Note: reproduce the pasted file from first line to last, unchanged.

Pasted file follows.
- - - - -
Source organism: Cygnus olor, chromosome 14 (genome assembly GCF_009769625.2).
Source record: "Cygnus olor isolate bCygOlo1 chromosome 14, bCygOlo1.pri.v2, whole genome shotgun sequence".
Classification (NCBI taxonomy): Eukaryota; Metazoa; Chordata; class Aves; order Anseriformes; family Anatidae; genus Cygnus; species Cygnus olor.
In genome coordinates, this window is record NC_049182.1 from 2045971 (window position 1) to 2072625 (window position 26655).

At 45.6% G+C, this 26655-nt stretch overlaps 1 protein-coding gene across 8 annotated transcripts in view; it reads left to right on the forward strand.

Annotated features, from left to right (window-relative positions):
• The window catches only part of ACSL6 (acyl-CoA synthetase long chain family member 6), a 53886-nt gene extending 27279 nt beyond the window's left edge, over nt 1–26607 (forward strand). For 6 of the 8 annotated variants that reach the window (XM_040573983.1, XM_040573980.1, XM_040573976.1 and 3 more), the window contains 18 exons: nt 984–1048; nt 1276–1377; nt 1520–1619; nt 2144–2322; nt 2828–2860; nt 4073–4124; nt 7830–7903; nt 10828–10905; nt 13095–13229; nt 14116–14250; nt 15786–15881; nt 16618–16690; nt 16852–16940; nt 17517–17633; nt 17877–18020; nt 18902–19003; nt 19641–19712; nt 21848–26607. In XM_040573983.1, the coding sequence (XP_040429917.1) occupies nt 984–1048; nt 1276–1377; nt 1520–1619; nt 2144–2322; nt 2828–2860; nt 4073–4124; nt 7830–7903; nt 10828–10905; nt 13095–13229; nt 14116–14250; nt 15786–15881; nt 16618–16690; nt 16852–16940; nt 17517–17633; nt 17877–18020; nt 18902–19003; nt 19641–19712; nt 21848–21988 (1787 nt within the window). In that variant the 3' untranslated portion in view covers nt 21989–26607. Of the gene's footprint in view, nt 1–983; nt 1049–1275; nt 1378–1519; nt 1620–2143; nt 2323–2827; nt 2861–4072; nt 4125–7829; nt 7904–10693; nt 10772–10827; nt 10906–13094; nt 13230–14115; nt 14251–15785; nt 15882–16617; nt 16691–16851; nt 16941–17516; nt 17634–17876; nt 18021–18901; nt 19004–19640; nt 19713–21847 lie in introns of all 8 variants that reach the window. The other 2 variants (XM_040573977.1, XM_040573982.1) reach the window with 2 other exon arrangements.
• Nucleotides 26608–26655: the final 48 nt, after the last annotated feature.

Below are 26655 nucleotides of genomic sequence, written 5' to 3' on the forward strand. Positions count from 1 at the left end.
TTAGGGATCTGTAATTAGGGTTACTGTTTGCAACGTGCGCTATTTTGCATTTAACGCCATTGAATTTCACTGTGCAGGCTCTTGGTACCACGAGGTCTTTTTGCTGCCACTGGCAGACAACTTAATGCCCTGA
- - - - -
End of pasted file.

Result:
Source organism: Cygnus olor, chromosome 14 (genome assembly GCF_009769625.2).
Source record: "Cygnus olor isolate bCygOlo1 chromosome 14, bCygOlo1.pri.v2, whole genome shotgun sequence".
Classification (NCBI taxonomy): Eukaryota; Metazoa; Chordata; class Aves; order Anseriformes; family Anatidae; genus Cygnus; species Cygnus olor.
In genome coordinates, this window is record NC_049182.1 from 2045971 (window position 1) to 2072625 (window position 26655).

At 45.6% G+C, this 26655-nt stretch overlaps 1 protein-coding gene across 8 annotated transcripts in view; it reads left to right on the forward strand.

Annotated features, from left to right (window-relative positions):
• The window catches only part of ACSL6 (acyl-CoA synthetase long chain family member 6), a 53886-nt gene extending 27279 nt beyond the window's left edge, over nt 1–26607 (forward strand). For 6 of the 8 annotated variants that reach the window (XM_040573983.1, XM_040573980.1, XM_040573976.1 and 3 more), the window contains 18 exons: nt 984–1048; nt 1276–1377; nt 1520–1619; nt 2144–2322; nt 2828–2860; nt 4073–4124; nt 7830–7903; nt 10828–10905; nt 13095–13229; nt 14116–14250; nt 15786–15881; nt 16618–16690; nt 16852–16940; nt 17517–17633; nt 17877–18020; nt 18902–19003; nt 19641–19712; nt 21848–26607. In XM_040573983.1, the coding sequence (XP_040429917.1) occupies nt 984–1048; nt 1276–1377; nt 1520–1619; nt 2144–2322; nt 2828–2860; nt 4073–4124; nt 7830–7903; nt 10828–10905; nt 13095–13229; nt 14116–14250; nt 15786–15881; nt 16618–16690; nt 16852–16940; nt 17517–17633; nt 17877–18020; nt 18902–19003; nt 19641–19712; nt 21848–21988 (1787 nt within the window). In that variant the 3' untranslated portion in view covers nt 21989–26607. Of the gene's footprint in view, nt 1–983; nt 1049–1275; nt 1378–1519; nt 1620–2143; nt 2323–2827; nt 2861–4072; nt 4125–7829; nt 7904–10693; nt 10772–10827; nt 10906–13094; nt 13230–14115; nt 14251–15785; nt 15882–16617; nt 16691–16851; nt 16941–17516; nt 17634–17876; nt 18021–18901; nt 19004–19640; nt 19713–21847 lie in introns of all 8 variants that reach the window. The other 2 variants (XM_040573977.1, XM_040573982.1) reach the window with 2 other exon arrangements.
• Nucleotides 26608–26655: the final 48 nt, after the last annotated feature.

Below are 26655 nucleotides of genomic sequence, written 5' to 3' on the forward strand. Positions count from 1 at the left end.
TTAGGGATCTGTAATTAGGGTTACTGTTTGCAACGTGCGCTATTTTGCATTTAACGCCATTGAATTTCACTGTGCAGGCTCTTGGTACCACGAGGTCTTTTTGCTGCCACTGGCAGACAACTTAATGCCCTGA